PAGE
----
A battle royale between plant-based burger brands is well underway and a new competitor has entered the ring.
Maple Leaf Foods is launching a line of pea protein-based meat alternative products, including a new plant-based burger, under its Lightlife portfolio.
The Lightlife Burger has 20 grams of pea protein with 0 grams of cholesterol and 2.5 grams of saturated fat in a quarter-pound patty. Much like its well-known predecessors, the Lightlife Burger boasts all the flavor, aroma and texture of beef.
“Our new burger is delicious thanks to decades of culinary know-how, and we know we’ll be serving up an entirely better experience for consumers who want a break from traditional meat or whose palates are craving a new adventure,” said Dan Curtin, President of Lightlife Foods.
The pea protein-based line also includes bratwurst sausage, Italian sausage and an alternative to ground meat. With demand for plant-based products experiencing rapid growth, the company is getting the patties onto the market quickly.
The Lightlife Burger will start shipping to foodservice companies in January in the US and will start hitting grocery shelves in late March. The Canadian launch follows suit in April.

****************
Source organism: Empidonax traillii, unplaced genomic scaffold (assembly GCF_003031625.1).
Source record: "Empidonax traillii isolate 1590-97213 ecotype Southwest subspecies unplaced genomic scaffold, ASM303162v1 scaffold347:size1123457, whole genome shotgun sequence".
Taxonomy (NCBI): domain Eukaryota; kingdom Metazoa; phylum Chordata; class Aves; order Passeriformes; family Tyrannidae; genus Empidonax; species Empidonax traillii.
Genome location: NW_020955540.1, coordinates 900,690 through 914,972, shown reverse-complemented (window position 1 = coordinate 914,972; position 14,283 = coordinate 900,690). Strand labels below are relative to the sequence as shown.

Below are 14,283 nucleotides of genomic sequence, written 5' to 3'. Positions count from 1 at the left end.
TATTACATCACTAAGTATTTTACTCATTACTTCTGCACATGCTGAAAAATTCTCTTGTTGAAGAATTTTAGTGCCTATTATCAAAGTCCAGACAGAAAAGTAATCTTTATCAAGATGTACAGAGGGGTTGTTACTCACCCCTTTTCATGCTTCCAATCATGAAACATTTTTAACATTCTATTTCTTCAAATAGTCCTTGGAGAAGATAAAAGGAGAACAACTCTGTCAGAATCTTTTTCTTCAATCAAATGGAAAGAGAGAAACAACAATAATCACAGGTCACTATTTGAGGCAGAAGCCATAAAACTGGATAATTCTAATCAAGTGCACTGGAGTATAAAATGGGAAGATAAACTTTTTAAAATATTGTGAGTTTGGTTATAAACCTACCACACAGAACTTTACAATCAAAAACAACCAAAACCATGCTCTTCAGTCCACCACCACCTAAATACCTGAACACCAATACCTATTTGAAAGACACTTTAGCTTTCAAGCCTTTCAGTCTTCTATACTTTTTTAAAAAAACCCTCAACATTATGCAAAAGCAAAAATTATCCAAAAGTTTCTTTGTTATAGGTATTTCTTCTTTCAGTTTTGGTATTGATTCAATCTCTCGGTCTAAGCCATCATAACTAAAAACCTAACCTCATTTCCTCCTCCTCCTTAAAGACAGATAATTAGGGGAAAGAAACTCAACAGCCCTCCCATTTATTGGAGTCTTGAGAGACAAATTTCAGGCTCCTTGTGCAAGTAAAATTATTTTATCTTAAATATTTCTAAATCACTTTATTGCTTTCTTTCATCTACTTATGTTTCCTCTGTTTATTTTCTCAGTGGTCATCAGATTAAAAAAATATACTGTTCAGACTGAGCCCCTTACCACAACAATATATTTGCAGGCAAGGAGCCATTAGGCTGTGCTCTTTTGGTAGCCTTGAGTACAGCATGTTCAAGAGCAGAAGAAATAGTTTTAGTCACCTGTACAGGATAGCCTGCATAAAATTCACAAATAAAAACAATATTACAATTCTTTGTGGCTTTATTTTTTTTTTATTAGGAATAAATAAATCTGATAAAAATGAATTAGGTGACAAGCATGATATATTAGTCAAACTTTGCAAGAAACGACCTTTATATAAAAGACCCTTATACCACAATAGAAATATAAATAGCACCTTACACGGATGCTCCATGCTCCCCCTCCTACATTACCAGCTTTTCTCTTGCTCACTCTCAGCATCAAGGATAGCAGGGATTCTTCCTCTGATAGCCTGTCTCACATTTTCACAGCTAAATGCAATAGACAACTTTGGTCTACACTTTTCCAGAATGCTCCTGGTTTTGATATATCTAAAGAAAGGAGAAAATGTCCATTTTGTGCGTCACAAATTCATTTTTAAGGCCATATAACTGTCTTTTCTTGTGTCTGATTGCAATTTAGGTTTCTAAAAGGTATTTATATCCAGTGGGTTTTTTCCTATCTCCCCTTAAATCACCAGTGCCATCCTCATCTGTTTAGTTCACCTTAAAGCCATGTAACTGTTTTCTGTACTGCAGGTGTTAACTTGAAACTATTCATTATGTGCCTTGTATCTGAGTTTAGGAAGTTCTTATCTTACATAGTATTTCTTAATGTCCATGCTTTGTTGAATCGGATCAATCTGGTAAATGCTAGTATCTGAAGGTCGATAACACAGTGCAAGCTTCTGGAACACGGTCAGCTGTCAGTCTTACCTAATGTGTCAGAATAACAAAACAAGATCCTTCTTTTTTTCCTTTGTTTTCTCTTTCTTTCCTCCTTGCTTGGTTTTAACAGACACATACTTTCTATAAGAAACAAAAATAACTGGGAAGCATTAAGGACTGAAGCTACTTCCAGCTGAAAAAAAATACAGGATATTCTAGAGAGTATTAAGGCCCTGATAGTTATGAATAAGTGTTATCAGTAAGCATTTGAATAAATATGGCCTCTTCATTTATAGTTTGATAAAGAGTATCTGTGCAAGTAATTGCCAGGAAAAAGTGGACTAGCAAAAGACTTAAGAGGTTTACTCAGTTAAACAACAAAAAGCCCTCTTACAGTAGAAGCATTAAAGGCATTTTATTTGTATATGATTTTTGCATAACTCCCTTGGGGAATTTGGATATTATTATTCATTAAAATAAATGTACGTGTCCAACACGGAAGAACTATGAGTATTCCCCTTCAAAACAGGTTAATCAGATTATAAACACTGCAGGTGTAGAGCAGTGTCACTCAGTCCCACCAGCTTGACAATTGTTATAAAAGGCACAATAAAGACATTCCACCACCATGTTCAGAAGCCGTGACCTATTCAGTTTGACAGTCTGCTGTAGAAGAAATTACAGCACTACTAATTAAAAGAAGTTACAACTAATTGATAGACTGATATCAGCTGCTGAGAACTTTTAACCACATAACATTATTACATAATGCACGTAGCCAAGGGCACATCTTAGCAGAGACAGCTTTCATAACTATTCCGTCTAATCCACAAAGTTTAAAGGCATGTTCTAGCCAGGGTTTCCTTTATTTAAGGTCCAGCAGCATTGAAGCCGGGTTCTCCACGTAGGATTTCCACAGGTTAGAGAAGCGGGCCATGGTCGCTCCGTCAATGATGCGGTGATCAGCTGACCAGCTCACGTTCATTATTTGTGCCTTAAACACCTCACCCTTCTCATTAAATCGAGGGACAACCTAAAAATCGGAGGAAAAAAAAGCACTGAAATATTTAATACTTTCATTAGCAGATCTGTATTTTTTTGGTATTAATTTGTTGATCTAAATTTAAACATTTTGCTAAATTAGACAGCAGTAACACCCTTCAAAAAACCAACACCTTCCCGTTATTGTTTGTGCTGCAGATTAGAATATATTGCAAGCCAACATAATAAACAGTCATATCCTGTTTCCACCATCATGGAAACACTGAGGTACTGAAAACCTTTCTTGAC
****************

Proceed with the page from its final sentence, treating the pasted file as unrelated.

Lightlife Foods is known for creating vegetarian products like the Gimme Lean meatless “beef,” Tofu Pups hot dogs and Organic Fakin’ Bacon Tempeh Strips. In 2017 Maple Leaf Foods Inc. acquired the company for $140 million.
“The acquisition of Lightlife provides Maple Leaf with a leading market position and brand in the United States in a category that is outpacing growth in the broader packaged foods sector,” said Michael McCain, President and CEO of Maple Leaf Foods, in an announcement about the acquisition. “We will expand our presence through investment in brand building, innovation and leveraging our respective capabilities.”
It’s no surprise that the $2.6 billion Canadian meat conglomerate wants a piece of the meat-alternative pie. Research shows that a growing number of Americans are interested in trying meat-mimicking products.
Nearly eight in 10 US Millennials eat meat alternatives, compared to more than half of non-Millennials, according to research firm Mintel. While a third of US consumers plan to buy more vegetarian or plant-based food products in the next year, rising to nearly two in five of Millennials.
As mainstream consumers continue to show interest in healthier, more sustainable forms of meat, competition in the plant-based meat market is heating up.